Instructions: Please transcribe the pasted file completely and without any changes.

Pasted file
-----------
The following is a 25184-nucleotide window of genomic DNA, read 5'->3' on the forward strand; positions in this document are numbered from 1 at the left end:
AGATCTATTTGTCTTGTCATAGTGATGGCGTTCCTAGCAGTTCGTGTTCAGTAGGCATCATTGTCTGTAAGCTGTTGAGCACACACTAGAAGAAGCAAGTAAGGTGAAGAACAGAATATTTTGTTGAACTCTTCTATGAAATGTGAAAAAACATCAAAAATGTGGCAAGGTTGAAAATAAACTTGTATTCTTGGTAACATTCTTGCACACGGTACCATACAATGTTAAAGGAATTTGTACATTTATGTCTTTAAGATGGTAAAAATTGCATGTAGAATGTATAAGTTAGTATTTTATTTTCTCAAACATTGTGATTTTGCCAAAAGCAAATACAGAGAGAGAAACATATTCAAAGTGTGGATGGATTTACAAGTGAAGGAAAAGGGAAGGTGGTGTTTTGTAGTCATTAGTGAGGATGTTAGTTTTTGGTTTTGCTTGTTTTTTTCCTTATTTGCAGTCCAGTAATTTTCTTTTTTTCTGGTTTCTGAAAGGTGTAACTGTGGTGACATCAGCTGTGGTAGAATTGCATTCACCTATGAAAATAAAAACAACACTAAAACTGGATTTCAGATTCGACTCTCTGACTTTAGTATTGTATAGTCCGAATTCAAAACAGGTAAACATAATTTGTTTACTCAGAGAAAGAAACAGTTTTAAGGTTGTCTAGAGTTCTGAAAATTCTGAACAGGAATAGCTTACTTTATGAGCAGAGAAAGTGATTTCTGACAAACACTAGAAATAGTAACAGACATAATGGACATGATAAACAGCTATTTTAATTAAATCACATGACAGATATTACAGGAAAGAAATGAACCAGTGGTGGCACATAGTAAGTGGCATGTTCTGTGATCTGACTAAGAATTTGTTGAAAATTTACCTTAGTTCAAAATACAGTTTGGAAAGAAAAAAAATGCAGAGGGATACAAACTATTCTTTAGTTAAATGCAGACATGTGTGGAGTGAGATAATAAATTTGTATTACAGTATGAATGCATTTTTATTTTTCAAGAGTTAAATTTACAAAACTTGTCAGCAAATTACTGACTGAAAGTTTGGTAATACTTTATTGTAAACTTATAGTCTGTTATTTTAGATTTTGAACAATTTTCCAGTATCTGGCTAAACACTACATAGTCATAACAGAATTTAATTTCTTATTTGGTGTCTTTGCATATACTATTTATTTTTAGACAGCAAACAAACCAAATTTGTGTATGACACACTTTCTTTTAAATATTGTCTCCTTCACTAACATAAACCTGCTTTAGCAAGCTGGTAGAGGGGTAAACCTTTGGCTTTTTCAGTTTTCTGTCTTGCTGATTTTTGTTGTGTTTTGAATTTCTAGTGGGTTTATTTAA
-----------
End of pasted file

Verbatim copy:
The following is a 25184-nucleotide window of genomic DNA, read 5'->3' on the forward strand; positions in this document are numbered from 1 at the left end:
AGATCTATTTGTCTTGTCATAGTGATGGCGTTCCTAGCAGTTCGTGTTCAGTAGGCATCATTGTCTGTAAGCTGTTGAGCACACACTAGAAGAAGCAAGTAAGGTGAAGAACAGAATATTTTGTTGAACTCTTCTATGAAATGTGAAAAAACATCAAAAATGTGGCAAGGTTGAAAATAAACTTGTATTCTTGGTAACATTCTTGCACACGGTACCATACAATGTTAAAGGAATTTGTACATTTATGTCTTTAAGATGGTAAAAATTGCATGTAGAATGTATAAGTTAGTATTTTATTTTCTCAAACATTGTGATTTTGCCAAAAGCAAATACAGAGAGAGAAACATATTCAAAGTGTGGATGGATTTACAAGTGAAGGAAAAGGGAAGGTGGTGTTTTGTAGTCATTAGTGAGGATGTTAGTTTTTGGTTTTGCTTGTTTTTTTCCTTATTTGCAGTCCAGTAATTTTCTTTTTTTCTGGTTTCTGAAAGGTGTAACTGTGGTGACATCAGCTGTGGTAGAATTGCATTCACCTATGAAAATAAAAACAACACTAAAACTGGATTTCAGATTCGACTCTCTGACTTTAGTATTGTATAGTCCGAATTCAAAACAGGTAAACATAATTTGTTTACTCAGAGAAAGAAACAGTTTTAAGGTTGTCTAGAGTTCTGAAAATTCTGAACAGGAATAGCTTACTTTATGAGCAGAGAAAGTGATTTCTGACAAACACTAGAAATAGTAACAGACATAATGGACATGATAAACAGCTATTTTAATTAAATCACATGACAGATATTACAGGAAAGAAATGAACCAGTGGTGGCACATAGTAAGTGGCATGTTCTGTGATCTGACTAAGAATTTGTTGAAAATTTACCTTAGTTCAAAATACAGTTTGGAAAGAAAAAAAATGCAGAGGGATACAAACTATTCTTTAGTTAAATGCAGACATGTGTGGAGTGAGATAATAAATTTGTATTACAGTATGAATGCATTTTTATTTTTCAAGAGTTAAATTTACAAAACTTGTCAGCAAATTACTGACTGAAAGTTTGGTAATACTTTATTGTAAACTTATAGTCTGTTATTTTAGATTTTGAACAATTTTCCAGTATCTGGCTAAACACTACATAGTCATAACAGAATTTAATTTCTTATTTGGTGTCTTTGCATATACTATTTATTTTTAGACAGCAAACAAACCAAATTTGTGTATGACACACTTTCTTTTAAATATTGTCTCCTTCACTAACATAAACCTGCTTTAGCAAGCTGGTAGAGGGGTAAACCTTTGGCTTTTTCAGTTTTCTGTCTTGCTGATTTTTGTTGTGTTTTGAATTTCTAGTGGGTTTATTTAA